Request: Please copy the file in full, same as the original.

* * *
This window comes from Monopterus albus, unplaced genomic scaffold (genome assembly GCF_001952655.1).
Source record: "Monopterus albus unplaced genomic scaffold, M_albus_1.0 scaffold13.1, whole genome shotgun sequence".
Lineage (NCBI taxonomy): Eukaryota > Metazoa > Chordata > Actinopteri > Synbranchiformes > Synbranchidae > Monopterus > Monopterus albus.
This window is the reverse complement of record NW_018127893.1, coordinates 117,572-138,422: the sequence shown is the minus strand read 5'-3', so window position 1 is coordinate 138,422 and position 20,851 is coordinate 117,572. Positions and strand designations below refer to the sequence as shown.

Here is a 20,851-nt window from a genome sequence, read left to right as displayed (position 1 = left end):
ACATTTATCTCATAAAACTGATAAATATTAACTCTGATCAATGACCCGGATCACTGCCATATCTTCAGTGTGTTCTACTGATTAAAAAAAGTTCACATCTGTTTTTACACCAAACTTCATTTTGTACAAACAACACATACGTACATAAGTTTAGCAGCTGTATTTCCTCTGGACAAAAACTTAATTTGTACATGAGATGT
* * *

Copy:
This window comes from Monopterus albus, unplaced genomic scaffold (genome assembly GCF_001952655.1).
Source record: "Monopterus albus unplaced genomic scaffold, M_albus_1.0 scaffold13.1, whole genome shotgun sequence".
Lineage (NCBI taxonomy): Eukaryota > Metazoa > Chordata > Actinopteri > Synbranchiformes > Synbranchidae > Monopterus > Monopterus albus.
This window is the reverse complement of record NW_018127893.1, coordinates 117,572-138,422: the sequence shown is the minus strand read 5'-3', so window position 1 is coordinate 138,422 and position 20,851 is coordinate 117,572. Positions and strand designations below refer to the sequence as shown.

Here is a 20,851-nt window from a genome sequence, read left to right as displayed (position 1 = left end):
ACATTTATCTCATAAAACTGATAAATATTAACTCTGATCAATGACCCGGATCACTGCCATATCTTCAGTGTGTTCTACTGATTAAAAAAAGTTCACATCTGTTTTTACACCAAACTTCATTTTGTACAAACAACACATACGTACATAAGTTTAGCAGCTGTATTTCCTCTGGACAAAAACTTAATTTGTACATGAGATGT